Are you collecting the kind of data that drives growth?

Right Data?

Right Data?

When talking with marketers about their challenges, many say that they feel they lack useful information to make relevant decisions that may actually create growth. In a world saturated with information this may seem out of place, but the data marketers have seems to be stalling the creation of powerful insights.

In general, most companies face the challenge of achieving growth in a profitable way with the additional pressure of doing so in ever-changing retail scenarios. Growth in sales revenue may come from increased size of customer base (more people choosing the brand) or from loyalty (higher rates of buying frequency or quantities).

In order to increase penetration, we need information regarding consumption gaps and in order to increase loyalty, we need data regarding accurate shopping habits of existing customers. If the data companies currently buy is not configured to identify consumption gaps, not matter how much analysis is put into creating actionable steps, foresights will be difficult to come across. Relevant information is needed in the first place in order to build significant insights.

Think separately

Toby Desforges , co-author of “The shopper marketing revolution”,  says that to define growth opportunities there are two questions to ask:

–          Who currently uses the category and your brand, how often and in what quantities? Which of these consumer segments could be encouraged to use more?

–          Who doesn’t use the category or your brand and why not? Which of these consumer segments would use your brand and how could they be encouraged to do so?

Of course, this means defining your consumer. Usage and attitude (U&A) surveys are infrequent and most times do not focus on the non-users so the second question will probably the most difficult one to gain insight from.

Whereas to realize growth opportunities the other two questions that need to be answered are:

–          Who currently buys the category or brand for the consumer segments that could use more? What would make these people buy more frequently or in greater quantities?

–          Who would buy for consumers who don’t currently use the brand but would? What would make these people buy your brand?

This helps identify your shoppers. This type of research is the one that has evolved the most with new tools that allow observing and tracking shopper behavior within stores. More structured shopper research is now available; marketers who realized this are working with tools like Shopperception that allows them to pin-point and unblock pinch points in the path to purchase.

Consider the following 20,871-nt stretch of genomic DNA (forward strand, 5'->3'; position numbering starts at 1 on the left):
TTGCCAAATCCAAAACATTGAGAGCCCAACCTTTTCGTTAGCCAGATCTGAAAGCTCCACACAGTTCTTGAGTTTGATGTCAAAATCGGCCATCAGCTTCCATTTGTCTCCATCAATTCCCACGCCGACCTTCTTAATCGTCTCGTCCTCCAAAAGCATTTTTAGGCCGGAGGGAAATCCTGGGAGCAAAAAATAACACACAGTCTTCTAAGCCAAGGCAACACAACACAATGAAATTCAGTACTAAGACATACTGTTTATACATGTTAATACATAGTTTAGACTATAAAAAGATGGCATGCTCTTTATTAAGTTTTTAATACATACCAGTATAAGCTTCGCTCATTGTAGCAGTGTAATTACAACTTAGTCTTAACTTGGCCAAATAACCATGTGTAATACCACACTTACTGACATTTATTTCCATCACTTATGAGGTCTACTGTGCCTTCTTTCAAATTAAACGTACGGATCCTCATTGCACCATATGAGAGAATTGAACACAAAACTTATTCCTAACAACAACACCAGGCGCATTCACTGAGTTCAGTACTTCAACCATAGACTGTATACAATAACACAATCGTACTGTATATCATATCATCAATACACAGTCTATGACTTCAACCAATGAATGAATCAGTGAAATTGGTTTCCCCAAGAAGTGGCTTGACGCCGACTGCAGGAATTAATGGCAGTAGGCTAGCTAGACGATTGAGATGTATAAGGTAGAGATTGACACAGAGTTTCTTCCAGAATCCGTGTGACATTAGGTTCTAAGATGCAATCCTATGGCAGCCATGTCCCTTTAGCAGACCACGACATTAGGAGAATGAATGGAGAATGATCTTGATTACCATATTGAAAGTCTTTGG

Purposeful research for practical implementation

Sometimes marketers rely solely on the idea of increasing the size of customer base. There are other actions that could be included in the plan to tackle issues that may help overall growth.

If brands are losing 20% of their actual customers every year, research should also concentrate in finding more information regarding customer dissatisfaction. New insights on better services and updated relationship management could result in policies to stop half of them disappearing, which would be like getting an extra 10% of new customers the following year. With precise data that focus on why customers are leaving, improving retention rates may not be as expensive and challenging as attaining new customers.

Another way of increasing sales is by improving conversion. Conversion is usually calculated by the number of sales transactions divided by the number of shoppers who enter the store. Of course it is not an easy task, motivators to purchase vary from product to product and from shopper to shopper that is why the store has always been a very ambiguous place to get suitable predictions.  In this case, Shopperception helps bringing new valuable insights by tracking shopper behavior in from of the shelf. Marketers should know (not guess) if shoppers grab and leave their products, how many shoppers stop in front of the shelf or just walk by, etc.

One of the most important things retailers can do to expand conversion rates is to understand why some visitors leave empty-handed. By observing customers as they move through the store, store managers should be able to identify some actions that may help turn more visitors into buyers. Also, analyze the relationship between traffic and conversion patterns in the store by day of the week and by hour, pay attention when conversion rates are sagging—these sags represent the times when sales are being lost. Usually, when the store is full of activity, checkout lines are longer and getting help from an associate becomes an ordeal and shoppers are more anxious.

 

Finally, with the increasing volume and variety of data, companies need to revisit their existing operating models of gathering and analyzing information. Data should be used not only to report but to become integrated in such organic way that more informed business decisions can be made using predictive analysis and scenario planning. Companies that leverage data analytics will become more agile, adaptive and innovative.

photo by: jurvetson

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